Power in the SSA bond market is about to shift
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Power in the SSA bond market is about to shift

Hands euros_alamy_3July23

Less EU issuance and earlier front-loading from others could leave investors fighting for primary bonds come autumn

There were sighs of relief from SSAs last week when the European Union, one of the largest public sector borrowers, announced a €40bn borrowing requirement for the second half of the year — lower than many had anticipated. And it isn't just the EU that has cut its issuance forecast; Germany and Portugal have done the same.

Less is certainly more for the EU, which has enjoyed spread tightening since, particularly at the long end of the curve. The supranational has been working on lowering the premium it pays over core European sovereigns.

But the same also applies to the broader SSA market, which was stuffed with bonds over this year.

Concerned issuers, having experienced an unexpectedly difficult second half of 2022, started this year on a cautious note, front-loading issuance more than usual while offering higher new issue concessions. Most SSAs have funded 60%-70% of their annual targets already and some have done more.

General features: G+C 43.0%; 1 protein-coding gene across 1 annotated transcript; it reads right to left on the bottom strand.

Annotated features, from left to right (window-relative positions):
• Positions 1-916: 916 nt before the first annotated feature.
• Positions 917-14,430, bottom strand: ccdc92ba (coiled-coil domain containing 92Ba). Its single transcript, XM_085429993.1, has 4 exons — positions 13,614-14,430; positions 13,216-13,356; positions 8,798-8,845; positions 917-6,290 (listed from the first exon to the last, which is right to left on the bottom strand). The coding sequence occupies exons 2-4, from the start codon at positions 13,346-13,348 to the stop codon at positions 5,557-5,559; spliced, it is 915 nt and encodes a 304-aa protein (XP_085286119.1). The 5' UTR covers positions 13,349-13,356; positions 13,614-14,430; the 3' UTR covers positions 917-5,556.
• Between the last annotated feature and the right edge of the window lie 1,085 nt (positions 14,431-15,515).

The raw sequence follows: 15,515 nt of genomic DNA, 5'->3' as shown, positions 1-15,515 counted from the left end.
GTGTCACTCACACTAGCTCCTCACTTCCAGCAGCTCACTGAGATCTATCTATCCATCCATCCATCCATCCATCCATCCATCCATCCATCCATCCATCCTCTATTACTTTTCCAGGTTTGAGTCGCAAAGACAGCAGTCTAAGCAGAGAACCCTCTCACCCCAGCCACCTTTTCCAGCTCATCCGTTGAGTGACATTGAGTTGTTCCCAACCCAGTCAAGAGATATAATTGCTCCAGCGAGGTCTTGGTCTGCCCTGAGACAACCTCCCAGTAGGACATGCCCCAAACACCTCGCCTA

While new issue concessions soon came down after January, there was still 20% more issuance in the first half of the year from SSA s compared to the same period last year.

That allowed investors to be picky. They had less compulsion to but knowing that, as rates rose, a few weeks later could get hold of similar bonds paying better returns.

This forced issuers to adjust their expectations around pricing, deal size and duration, favouring those that were more pragmatic in their approach.

But as they faced smaller order books and increased price sensitivity, SSA issuers and their dealers had to compromise to achieve size and good pricing, while ensuring secondary market performance.

But the ball could be back in the issuers’ court after the summer. Not only are they well advanced in their funding plans but a quiet few weeks in the primary market over July and August will leave investors' cash piles replenished, giving them more reason to buy bonds than any inflation or central bank data points give them cause not to.

Reduced issuance, in particular from EU syndications, will also restore greater flexibility over what deals other borrowers can bring and when, knowing they don't have to dance around the jumbo borrower to the same extent.

If investors do spend their summer on the beach, they will need to be fully refreshed by the time they return in the autumn, because they will have a scrap on their hands for allocations in the SSA market.

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